What Is China's Plan for Fighting Global Terrorism?


After the Paris attacks, China pledged to support the international fight against terrorism. But how?
By Shannon Tiezzi, November 27, 2015

On November 13, gunmen and bombers affiliated with Islamic State (ISIS) attacked Batalcan Theater, cafes, restaurants, and the Stade de France in Paris, killing 129. A week later, armed gunmen took 170 hostages in the Radisson Blu hotel in Mali’s capital, Bamako. In between, ISIS announced that it had executed two hostages, a Norwegian and a Chinese citizen.

Each of these events impacted China directly. One Chinese citizen was shot but survived the Paris attacks; three Chinese were killed in the Mali hotel attack; and hostage Fan Jinghui’s murder was confirmed by China’s Foreign Ministry.
After the events of the past two weeks, China has being facing more pressure – both domestically and internationally – to clarify its contributions to the fight against terrorism. Government officials, from ministry spokespeople to Xi Jinping himself, have been clear cut about China’s revulsion toward terrorism. The question is how China plans to fight it.

One thing is clear: an American-style “war on terror,” with military operations overseas designed to attack and overrun terrorist strongholds, is not in the cards for Beijing. China’s non-interventionist foreign policy wouldn’t necessarily prevent China from sending its military to help fight terrorist groups like ISIS, if (and only if) the host country requests it. But even countries that have openly asked for China’s aid, such as Iraq, have received only promises of personnel training and other support. China simply isn’t interested in placing boots on the ground (or missile in the air, for that matter) to fight international groups like ISIS. And given how little effect military strikes against ISIS have had so far (and the mixed results of the long-standing U.S. operations against the Taliban in Afghanistan), it’s easy to understand how Beijing reached that decision.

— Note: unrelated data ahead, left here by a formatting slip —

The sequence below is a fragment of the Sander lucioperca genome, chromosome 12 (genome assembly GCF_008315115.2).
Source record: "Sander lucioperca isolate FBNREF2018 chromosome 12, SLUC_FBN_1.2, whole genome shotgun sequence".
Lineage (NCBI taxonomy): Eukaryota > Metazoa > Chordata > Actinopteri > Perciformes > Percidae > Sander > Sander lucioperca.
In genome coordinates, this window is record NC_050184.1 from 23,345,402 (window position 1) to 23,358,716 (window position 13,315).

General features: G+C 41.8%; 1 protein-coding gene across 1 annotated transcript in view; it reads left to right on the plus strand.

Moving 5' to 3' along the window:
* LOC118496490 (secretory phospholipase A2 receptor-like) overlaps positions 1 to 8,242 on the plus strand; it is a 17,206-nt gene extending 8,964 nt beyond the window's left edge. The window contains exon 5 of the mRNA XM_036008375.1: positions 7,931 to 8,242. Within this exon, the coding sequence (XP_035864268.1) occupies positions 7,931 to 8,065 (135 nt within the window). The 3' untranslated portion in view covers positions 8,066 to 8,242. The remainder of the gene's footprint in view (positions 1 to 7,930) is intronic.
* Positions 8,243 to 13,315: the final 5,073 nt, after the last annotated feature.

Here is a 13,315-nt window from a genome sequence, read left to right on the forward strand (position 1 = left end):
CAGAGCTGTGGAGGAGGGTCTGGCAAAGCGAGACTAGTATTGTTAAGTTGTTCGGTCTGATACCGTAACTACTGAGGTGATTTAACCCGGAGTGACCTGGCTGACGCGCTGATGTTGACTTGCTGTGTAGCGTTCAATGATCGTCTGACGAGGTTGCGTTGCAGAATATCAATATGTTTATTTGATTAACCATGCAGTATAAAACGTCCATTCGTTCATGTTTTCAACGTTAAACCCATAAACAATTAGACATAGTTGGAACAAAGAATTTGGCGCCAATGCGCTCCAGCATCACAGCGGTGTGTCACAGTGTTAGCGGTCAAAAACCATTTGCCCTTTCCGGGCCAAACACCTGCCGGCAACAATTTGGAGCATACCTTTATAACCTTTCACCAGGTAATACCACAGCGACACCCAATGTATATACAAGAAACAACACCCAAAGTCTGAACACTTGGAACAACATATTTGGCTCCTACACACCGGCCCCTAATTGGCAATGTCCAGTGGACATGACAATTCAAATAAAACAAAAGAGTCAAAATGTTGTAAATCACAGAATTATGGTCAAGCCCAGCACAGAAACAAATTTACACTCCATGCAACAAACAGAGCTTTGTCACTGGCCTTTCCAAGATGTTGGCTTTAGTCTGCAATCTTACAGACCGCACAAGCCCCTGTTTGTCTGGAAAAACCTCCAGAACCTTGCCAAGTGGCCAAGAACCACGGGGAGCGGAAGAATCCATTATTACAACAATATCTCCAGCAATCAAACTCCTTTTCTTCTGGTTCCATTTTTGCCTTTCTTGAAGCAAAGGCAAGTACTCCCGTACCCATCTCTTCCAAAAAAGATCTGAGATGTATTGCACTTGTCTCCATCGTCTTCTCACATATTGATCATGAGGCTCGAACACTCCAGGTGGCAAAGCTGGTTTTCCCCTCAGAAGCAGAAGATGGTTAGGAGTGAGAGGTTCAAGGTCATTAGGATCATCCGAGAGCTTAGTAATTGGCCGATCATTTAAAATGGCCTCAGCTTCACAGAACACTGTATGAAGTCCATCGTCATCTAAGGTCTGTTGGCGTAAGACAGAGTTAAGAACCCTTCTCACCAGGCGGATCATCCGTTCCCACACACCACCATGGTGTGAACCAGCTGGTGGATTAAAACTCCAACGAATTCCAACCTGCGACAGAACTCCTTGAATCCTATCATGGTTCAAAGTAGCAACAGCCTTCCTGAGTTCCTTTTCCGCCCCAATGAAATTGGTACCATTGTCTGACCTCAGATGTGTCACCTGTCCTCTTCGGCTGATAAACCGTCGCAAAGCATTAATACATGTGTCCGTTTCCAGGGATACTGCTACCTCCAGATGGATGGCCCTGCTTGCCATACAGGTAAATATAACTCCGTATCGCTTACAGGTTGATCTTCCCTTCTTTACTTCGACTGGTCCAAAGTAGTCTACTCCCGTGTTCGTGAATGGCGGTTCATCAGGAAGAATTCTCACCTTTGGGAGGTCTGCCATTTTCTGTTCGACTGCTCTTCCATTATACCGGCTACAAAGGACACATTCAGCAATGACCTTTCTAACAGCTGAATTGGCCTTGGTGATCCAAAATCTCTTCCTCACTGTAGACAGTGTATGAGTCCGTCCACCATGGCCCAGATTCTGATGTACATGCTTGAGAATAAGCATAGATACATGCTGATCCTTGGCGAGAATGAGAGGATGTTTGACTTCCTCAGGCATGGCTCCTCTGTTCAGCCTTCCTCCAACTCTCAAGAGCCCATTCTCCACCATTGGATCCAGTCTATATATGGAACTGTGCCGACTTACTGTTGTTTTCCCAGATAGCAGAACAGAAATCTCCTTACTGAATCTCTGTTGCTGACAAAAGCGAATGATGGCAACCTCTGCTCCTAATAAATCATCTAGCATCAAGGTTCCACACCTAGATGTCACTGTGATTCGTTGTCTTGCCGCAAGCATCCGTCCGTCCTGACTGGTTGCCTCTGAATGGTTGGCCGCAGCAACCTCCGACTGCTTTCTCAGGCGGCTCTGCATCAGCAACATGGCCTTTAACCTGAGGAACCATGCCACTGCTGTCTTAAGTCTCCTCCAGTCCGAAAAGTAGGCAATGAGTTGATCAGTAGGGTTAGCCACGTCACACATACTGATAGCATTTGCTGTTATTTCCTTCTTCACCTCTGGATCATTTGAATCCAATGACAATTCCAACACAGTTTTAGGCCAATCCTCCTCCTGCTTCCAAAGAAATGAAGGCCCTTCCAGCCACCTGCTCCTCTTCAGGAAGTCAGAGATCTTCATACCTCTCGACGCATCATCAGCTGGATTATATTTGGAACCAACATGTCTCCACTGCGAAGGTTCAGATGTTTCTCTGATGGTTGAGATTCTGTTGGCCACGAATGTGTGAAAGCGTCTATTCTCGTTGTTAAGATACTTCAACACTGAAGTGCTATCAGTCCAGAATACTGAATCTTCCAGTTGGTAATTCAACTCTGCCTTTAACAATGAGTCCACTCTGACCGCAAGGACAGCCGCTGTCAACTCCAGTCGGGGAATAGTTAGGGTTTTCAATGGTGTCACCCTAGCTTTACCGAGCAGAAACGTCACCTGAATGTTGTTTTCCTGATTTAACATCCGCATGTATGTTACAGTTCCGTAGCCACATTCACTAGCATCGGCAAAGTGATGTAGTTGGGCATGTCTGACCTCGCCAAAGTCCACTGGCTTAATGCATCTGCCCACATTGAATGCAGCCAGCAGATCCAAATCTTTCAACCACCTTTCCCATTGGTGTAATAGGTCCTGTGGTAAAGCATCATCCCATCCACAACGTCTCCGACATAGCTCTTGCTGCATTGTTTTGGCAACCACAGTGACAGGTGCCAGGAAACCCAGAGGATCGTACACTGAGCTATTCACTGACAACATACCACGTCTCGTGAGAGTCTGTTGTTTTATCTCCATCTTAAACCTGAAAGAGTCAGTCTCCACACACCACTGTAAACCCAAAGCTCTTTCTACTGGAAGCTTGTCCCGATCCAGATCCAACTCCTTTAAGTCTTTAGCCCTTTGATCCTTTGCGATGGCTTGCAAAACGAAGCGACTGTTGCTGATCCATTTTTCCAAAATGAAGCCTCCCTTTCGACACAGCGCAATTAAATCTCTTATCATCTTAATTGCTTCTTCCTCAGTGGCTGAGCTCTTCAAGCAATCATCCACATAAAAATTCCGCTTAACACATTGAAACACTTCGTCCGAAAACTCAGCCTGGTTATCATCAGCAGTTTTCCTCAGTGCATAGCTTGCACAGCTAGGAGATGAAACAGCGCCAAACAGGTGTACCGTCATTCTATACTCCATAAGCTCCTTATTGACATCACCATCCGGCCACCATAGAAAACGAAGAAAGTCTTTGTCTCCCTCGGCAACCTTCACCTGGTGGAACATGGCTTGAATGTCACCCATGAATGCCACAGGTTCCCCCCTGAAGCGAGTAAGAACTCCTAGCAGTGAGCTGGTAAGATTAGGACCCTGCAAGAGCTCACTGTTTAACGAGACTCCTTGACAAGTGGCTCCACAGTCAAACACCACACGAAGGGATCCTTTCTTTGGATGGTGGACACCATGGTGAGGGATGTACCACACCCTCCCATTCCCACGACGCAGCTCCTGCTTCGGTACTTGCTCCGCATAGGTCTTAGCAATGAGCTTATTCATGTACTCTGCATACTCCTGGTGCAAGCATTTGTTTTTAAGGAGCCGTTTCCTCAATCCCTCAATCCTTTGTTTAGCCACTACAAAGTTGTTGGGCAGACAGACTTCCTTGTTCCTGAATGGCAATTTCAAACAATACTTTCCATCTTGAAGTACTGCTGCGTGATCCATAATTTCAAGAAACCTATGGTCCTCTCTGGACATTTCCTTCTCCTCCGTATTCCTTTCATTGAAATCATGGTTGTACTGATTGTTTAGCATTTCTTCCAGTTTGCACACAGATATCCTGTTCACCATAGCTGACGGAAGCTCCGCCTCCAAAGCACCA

But the question remains: if China doesn’t subscribe to a literal war on terror, how does it propose to contribute to the global effort to eradicate terrorism, which Chinese leaders vocally supported over the past two weeks?